SaaS metrics — how to improve?

In my last two posts I explained why LTV:CAC and CAC Payback are the two most important metrics for SaaS startups and how to use them to interpret the health and potential of your business.

But what do we do if we need to improve either of these metrics?

Unfortunately there is no easy answer. There are limitless tools and tricks, but with imperfect information there is rarely an obvious ‘right’ answer. Even if there was, the right approach would be specific to each individual business situation, so there is no generic playbook for how to improve.

In practice you have to be constantly testing and adapting, seeing what works and what doesn’t. It is a on-going tactical and strategic battle.

However, in this article I will discuss some high level steps that may help you to forge an informed path and give yourself a fighting chance of making the right moves.

Step 1. Measure

It sounds obvious, but it’s amazing how many businesses don’t track their LTV:CAC and CAC Payback. We have already discussed why these metrics are important, and if you are not tracking how they evolve on a monthly or quarterly basis, you should be.

Of course for an early stage business you can expect metrics to move around quite a bit as you make changes and your business evolves. But by measuring LTV:CAC and CAC Payback, you can see how the changes you make impact the fundamental unit economics of your business.

More on the specifics of how to actually calculate key metrics in a later post.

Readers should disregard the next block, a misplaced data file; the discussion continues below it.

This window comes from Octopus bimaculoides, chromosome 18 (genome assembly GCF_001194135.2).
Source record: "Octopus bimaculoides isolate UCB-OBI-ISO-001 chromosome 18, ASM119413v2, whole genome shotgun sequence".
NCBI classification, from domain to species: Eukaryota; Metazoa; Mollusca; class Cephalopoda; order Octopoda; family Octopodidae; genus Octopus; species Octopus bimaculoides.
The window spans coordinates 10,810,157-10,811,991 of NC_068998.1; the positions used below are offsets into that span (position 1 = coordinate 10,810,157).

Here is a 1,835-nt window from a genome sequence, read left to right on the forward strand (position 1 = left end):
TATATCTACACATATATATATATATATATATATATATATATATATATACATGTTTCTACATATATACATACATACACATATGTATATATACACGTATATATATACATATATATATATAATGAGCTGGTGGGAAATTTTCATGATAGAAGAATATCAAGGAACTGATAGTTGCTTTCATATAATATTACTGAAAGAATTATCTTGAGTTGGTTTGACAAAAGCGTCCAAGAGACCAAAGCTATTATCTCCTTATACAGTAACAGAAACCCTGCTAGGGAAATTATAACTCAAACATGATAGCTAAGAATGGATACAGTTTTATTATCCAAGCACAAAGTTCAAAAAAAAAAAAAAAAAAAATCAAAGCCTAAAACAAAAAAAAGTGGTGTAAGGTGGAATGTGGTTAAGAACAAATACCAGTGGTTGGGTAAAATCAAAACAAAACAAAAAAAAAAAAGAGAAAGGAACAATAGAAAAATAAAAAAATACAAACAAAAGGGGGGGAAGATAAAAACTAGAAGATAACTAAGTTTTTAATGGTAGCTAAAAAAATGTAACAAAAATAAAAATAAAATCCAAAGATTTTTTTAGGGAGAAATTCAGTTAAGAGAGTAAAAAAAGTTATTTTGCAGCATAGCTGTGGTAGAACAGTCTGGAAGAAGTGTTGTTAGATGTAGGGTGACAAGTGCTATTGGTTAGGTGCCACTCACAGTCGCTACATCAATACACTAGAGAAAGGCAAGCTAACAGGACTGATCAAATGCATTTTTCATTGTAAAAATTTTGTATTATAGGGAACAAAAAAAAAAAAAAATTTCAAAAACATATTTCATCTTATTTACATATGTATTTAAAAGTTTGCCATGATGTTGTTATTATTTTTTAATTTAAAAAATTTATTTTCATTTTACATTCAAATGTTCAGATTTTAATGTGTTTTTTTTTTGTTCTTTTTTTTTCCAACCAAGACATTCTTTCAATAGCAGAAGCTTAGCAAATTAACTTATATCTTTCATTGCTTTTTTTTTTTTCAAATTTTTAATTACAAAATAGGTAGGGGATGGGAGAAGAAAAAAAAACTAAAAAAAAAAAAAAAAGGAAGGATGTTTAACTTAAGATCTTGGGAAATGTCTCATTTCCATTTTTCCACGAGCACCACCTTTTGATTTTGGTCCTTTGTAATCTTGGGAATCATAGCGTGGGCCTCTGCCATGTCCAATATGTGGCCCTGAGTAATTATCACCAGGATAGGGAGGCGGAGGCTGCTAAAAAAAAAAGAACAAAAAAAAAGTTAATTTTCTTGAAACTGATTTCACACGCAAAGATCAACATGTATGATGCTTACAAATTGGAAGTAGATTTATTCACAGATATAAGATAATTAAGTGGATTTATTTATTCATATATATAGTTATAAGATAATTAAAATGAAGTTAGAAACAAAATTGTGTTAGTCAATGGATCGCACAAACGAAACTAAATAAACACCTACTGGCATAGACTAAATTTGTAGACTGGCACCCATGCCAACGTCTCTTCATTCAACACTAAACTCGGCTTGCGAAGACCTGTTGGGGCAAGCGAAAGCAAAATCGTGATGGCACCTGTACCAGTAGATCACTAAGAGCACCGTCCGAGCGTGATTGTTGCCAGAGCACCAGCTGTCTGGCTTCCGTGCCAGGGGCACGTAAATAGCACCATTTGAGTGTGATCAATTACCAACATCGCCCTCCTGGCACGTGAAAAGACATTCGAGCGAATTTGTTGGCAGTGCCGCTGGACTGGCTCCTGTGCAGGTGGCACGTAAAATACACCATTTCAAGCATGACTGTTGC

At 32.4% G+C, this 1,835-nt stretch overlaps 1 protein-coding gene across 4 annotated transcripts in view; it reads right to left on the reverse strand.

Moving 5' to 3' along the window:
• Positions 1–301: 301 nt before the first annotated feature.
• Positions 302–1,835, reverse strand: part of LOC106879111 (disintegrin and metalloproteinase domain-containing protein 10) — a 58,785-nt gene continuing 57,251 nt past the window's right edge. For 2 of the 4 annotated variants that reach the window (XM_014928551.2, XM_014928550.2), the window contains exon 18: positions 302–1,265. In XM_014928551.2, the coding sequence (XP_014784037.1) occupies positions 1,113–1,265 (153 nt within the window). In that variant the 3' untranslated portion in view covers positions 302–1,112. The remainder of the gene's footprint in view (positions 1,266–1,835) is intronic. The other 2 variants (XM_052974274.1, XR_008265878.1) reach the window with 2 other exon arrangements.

Step 2. Measure some more

LTV:CAC and CAC Payback are nice, concise metrics that give you an academic read on the overall health and potential of your business. But they are not actionable. To understand how to act to improve either of these two key metrics, we first have to measure their constituent components.

CAC Payback is a function of sales and marketing spend, new Monthly Recurring Revenue (MRR)landed by the sales team, and gross margin.

LTV:CAC is a function of average MRR (sometimes referred to as Average Contract Value, or ‘ACV’), gross margin and gross churn.

The simplest way to track these components is using a Monthly Recurring Revenue bridge (‘MRR Bridge’) as laid out below.

Here you can see what your opening MRR was at the start of the month and what closing MRR you finished the month on. You can see how the change between opening and closing was driven by new MRR from new clients, expansion or contraction in MRR from existing clients, and finally gross churn, which is MRR lost due to clients who have left.

It is important to track your gross margin for the month and your sales and marketing spend. I also like to track the total number of customers.

More on the MRR bridge and how to use it to actually calculate your key metrics in a later post.

An example MRR bridge.

Step 3. Segment your metrics

Sometimes you can improve your key metrics just by shifting your mix of customers, products or channels, without having to think about driving change in any given component.